Trashing Obama's Economic Team
by Lloyd Grove
House budget guru David Stockman talks to Lloyd Grove about the
dangers of ignoring the deficit, why Bernanke, Geithner and Summers
must be fired ASAP and his support for Ron Paul.
Chairman Ben Bernanke is a math teacher, hes not a central
banker, former White House Budget Director David Stockman
scoffs. He is so caught up in his equations that I think hes
extremely dangerous the worst Fed chairman weve ever
In the flat,
dry accents of the Michigan farm boy he once was, Stockman tells
me: How can he believe that stimulating more credit creation
and more borrowing can possibly solve the problem of a housing sector
thats drowning in debt and a federal government thats
on the edge of insolvency?
the greatest enabler of Wall Street speculation and of the disasters
that brewed both before the financial crisis of 2008 and are brewing
again, and I would blame the Bush White House. I would lay this
right at the doorstep of Karl Rove. How did they vet the appointment
of a new Fed chairman and not even read the black-and-white writings
of this Bernanke fellow who said, If push comes to shove,
Ill print money until the cows come home. Ill drop it
out of helicopters! This is Republican doctrine? This is sound
money? Stockman concludes: The Wall Street casino is
simply a consequence of what Bernanke is doing, and for that alone,
he should be removed from office.
explains why Bernanke should be fired immediately along with
Treasury Secretary Timothy Geithner and President Obamas chief
economic adviser, Larry Summers he sips a cappuccino at The
Little Nell bar in Aspen, Colorado, site of the Aspen Institutes
weeklong Ideas Festival, which ended on Sunday.
Stockman continues, dispatching his next victim, has had in
his whole life only one idea and its wrong. The idea
is: No matter what state we are in the cycle youre
entering a recession, coming out of the recession or facing one
down the road stimulate the economy, add to the federal debt,
basically borrow from the future in order to create false gains
As for Geithner,
he has basically been a bag carrier for Wall Street
in fact, his shoulders are a little stooped, Stockman says.
I dont think hes really fit to occupy the office
hes in. He has no real philosophy. I dont see any evidence
that hes understood financial history or public policy going
back decades and decades. Its all seat-of-the-pants, make
judgments on the fly: Try something, and if it doesnt work,
try something else
He might make a third-rate investment banker,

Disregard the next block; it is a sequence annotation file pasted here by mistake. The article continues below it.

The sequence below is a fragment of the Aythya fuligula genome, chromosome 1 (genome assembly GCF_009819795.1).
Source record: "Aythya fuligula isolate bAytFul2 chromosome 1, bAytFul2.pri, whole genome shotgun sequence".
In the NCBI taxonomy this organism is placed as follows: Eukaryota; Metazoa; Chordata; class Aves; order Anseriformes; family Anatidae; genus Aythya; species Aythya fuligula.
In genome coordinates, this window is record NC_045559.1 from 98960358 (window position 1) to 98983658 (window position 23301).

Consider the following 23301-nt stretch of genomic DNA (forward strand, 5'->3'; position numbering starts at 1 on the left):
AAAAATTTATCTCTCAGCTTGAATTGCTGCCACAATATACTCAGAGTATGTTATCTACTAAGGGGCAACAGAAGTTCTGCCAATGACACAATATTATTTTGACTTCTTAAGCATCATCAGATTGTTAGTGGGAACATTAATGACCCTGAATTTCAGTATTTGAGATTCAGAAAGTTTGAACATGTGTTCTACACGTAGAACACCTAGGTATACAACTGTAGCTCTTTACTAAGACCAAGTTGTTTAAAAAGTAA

but he certainly shouldnt be Secretary of the Treasury.
The other patrons
pay no attention to the silver-haired gadfly at the corner table
whos making smart remarks about the powers that be. At 63
casually dressed in a dark patterned shirt that is draped
over his belt to conceal his spreading belly Stockman looks
like any of the other wealthy senior citizens who populate this
posh resort town.
But he was,
in his day, President Reagans boy wonder and fiscal
hatchet man, the most famous (or infamous, depending on your outlook)
budget director in American history. In the notorious episode that
prompted an angry Reagan to take him to the woodshed,
as the encounter was spun at the time, Stockman confided his misgivings
about an intellectually dishonest, politically corrupt federal budget
process to William Greider in The Atlantic Monthly. "None
of us really understands what's going on with all these numbers,"
Stockman told Greider in 1981 an utterance so refreshing
and unprecedented, coming as it did from a top government official,
that a Washington, D.C., dance company presented an avant-garde
ballet inspired by Stockmans truth-telling.
government and politics in the mid-1980s, he has made millions as
an investment banker he was a founding partner, with Steve
Schwartzman and Pete Peterson, of the Blackstone Group and
later became the target of Justice Department and Securities and
Exchange Commission investigations into what the government alleged
was his fraudulent stewardship of a failed auto parts company. Criminal
charges were dropped last year for lack of evidence, and a few months
ago Stockman settled the SECs civil suit by paying $7.19 million
in penalties and fines.
a pleasant experience, but I also knew what the facts were,
Stockman tells me.
Does he believe
he was targeted because of his celebrity?
very hard to figure out how they pick and choose their cases,
he answers. Im just glad to have all this over to
have the Justice Department drop the case because they realized
they couldnt defend it, and to have the SEC drop most of the
charges they made. Im not going to second-guess why they got
involved, but after tens of millions of pages of documents and two
or three years of investigation and millions of dollars of legal
expenses, both the SEC and the Justice Department ended up dropping
the case. That says something.
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